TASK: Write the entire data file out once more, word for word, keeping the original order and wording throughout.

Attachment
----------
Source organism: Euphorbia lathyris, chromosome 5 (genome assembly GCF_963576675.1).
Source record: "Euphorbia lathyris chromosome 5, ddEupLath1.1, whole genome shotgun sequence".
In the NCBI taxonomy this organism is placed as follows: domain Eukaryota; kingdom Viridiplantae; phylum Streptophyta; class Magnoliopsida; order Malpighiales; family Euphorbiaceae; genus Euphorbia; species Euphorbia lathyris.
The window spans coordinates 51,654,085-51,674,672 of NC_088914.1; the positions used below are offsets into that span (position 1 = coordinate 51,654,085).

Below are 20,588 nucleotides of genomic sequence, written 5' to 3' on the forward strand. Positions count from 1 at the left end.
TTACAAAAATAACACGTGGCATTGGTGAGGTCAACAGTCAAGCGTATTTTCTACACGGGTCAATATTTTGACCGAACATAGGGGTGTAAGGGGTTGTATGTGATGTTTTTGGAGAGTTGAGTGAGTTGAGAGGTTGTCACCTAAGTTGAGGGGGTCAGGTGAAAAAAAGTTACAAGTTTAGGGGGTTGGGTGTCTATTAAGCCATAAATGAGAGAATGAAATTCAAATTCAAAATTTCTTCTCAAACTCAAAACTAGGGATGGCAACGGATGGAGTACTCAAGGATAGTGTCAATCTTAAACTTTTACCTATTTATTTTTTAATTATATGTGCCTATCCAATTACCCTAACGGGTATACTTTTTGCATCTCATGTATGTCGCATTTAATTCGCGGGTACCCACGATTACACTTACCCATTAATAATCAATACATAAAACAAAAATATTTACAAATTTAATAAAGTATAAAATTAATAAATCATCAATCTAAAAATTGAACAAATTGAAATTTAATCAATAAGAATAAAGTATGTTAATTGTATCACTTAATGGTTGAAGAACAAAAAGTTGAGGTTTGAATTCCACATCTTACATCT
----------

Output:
Source organism: Euphorbia lathyris, chromosome 5 (genome assembly GCF_963576675.1).
Source record: "Euphorbia lathyris chromosome 5, ddEupLath1.1, whole genome shotgun sequence".
In the NCBI taxonomy this organism is placed as follows: domain Eukaryota; kingdom Viridiplantae; phylum Streptophyta; class Magnoliopsida; order Malpighiales; family Euphorbiaceae; genus Euphorbia; species Euphorbia lathyris.
The window spans coordinates 51,654,085-51,674,672 of NC_088914.1; the positions used below are offsets into that span (position 1 = coordinate 51,654,085).

Below are 20,588 nucleotides of genomic sequence, written 5' to 3' on the forward strand. Positions count from 1 at the left end.
TTACAAAAATAACACGTGGCATTGGTGAGGTCAACAGTCAAGCGTATTTTCTACACGGGTCAATATTTTGACCGAACATAGGGGTGTAAGGGGTTGTATGTGATGTTTTTGGAGAGTTGAGTGAGTTGAGAGGTTGTCACCTAAGTTGAGGGGGTCAGGTGAAAAAAAGTTACAAGTTTAGGGGGTTGGGTGTCTATTAAGCCATAAATGAGAGAATGAAATTCAAATTCAAAATTTCTTCTCAAACTCAAAACTAGGGATGGCAACGGATGGAGTACTCAAGGATAGTGTCAATCTTAAACTTTTACCTATTTATTTTTTAATTATATGTGCCTATCCAATTACCCTAACGGGTATACTTTTTGCATCTCATGTATGTCGCATTTAATTCGCGGGTACCCACGATTACACTTACCCATTAATAATCAATACATAAAACAAAAATATTTACAAATTTAATAAAGTATAAAATTAATAAATCATCAATCTAAAAATTGAACAAATTGAAATTTAATCAATAAGAATAAAGTATGTTAATTGTATCACTTAATGGTTGAAGAACAAAAAGTTGAGGTTTGAATTCCACATCTTACATCT